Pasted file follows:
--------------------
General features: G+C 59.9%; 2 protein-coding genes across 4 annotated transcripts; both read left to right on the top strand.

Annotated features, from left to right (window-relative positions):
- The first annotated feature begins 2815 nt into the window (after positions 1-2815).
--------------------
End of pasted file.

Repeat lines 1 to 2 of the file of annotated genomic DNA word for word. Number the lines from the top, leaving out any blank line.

General features: G+C 59.9%; 2 protein-coding genes across 4 annotated transcripts; both read left to right on the top strand.

Annotated features, from left to right (window-relative positions):